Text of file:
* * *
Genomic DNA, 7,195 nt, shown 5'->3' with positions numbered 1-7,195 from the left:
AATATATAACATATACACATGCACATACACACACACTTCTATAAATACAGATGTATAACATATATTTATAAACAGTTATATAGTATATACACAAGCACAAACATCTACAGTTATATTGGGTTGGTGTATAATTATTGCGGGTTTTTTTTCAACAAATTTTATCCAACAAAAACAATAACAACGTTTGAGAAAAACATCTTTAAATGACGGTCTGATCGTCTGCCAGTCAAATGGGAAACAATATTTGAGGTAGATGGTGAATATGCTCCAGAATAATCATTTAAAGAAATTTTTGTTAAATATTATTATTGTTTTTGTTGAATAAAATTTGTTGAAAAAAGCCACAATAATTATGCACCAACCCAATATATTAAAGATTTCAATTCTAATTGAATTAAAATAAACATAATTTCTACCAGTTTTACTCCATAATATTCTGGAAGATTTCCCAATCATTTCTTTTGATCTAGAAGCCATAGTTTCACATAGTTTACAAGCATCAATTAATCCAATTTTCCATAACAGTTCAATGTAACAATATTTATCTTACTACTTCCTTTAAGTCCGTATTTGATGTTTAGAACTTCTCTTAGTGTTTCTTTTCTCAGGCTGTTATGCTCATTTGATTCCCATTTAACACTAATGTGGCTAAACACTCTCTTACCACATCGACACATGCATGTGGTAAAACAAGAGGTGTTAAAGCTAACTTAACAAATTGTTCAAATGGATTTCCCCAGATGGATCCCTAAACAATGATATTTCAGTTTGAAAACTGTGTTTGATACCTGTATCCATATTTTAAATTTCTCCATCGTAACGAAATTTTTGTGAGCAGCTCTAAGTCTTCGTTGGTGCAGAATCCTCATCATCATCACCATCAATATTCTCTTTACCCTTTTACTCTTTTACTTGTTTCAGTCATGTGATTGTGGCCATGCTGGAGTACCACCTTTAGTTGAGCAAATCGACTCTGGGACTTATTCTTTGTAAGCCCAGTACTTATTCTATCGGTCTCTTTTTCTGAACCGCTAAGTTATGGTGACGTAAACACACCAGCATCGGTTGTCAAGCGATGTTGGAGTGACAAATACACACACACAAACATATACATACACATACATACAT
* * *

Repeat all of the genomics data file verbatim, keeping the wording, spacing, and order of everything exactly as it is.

Genomic DNA, 7,195 nt, shown 5'->3' with positions numbered 1-7,195 from the left:
AATATATAACATATACACATGCACATACACACACACTTCTATAAATACAGATGTATAACATATATTTATAAACAGTTATATAGTATATACACAAGCACAAACATCTACAGTTATATTGGGTTGGTGTATAATTATTGCGGGTTTTTTTTCAACAAATTTTATCCAACAAAAACAATAACAACGTTTGAGAAAAACATCTTTAAATGACGGTCTGATCGTCTGCCAGTCAAATGGGAAACAATATTTGAGGTAGATGGTGAATATGCTCCAGAATAATCATTTAAAGAAATTTTTGTTAAATATTATTATTGTTTTTGTTGAATAAAATTTGTTGAAAAAAGCCACAATAATTATGCACCAACCCAATATATTAAAGATTTCAATTCTAATTGAATTAAAATAAACATAATTTCTACCAGTTTTACTCCATAATATTCTGGAAGATTTCCCAATCATTTCTTTTGATCTAGAAGCCATAGTTTCACATAGTTTACAAGCATCAATTAATCCAATTTTCCATAACAGTTCAATGTAACAATATTTATCTTACTACTTCCTTTAAGTCCGTATTTGATGTTTAGAACTTCTCTTAGTGTTTCTTTTCTCAGGCTGTTATGCTCATTTGATTCCCATTTAACACTAATGTGGCTAAACACTCTCTTACCACATCGACACATGCATGTGGTAAAACAAGAGGTGTTAAAGCTAACTTAACAAATTGTTCAAATGGATTTCCCCAGATGGATCCCTAAACAATGATATTTCAGTTTGAAAACTGTGTTTGATACCTGTATCCATATTTTAAATTTCTCCATCGTAACGAAATTTTTGTGAGCAGCTCTAAGTCTTCGTTGGTGCAGAATCCTCATCATCATCACCATCAATATTCTCTTTACCCTTTTACTCTTTTACTTGTTTCAGTCATGTGATTGTGGCCATGCTGGAGTACCACCTTTAGTTGAGCAAATCGACTCTGGGACTTATTCTTTGTAAGCCCAGTACTTATTCTATCGGTCTCTTTTTCTGAACCGCTAAGTTATGGTGACGTAAACACACCAGCATCGGTTGTCAAGCGATGTTGGAGTGACAAATACACACACACAAACATATACATACACATACATACAT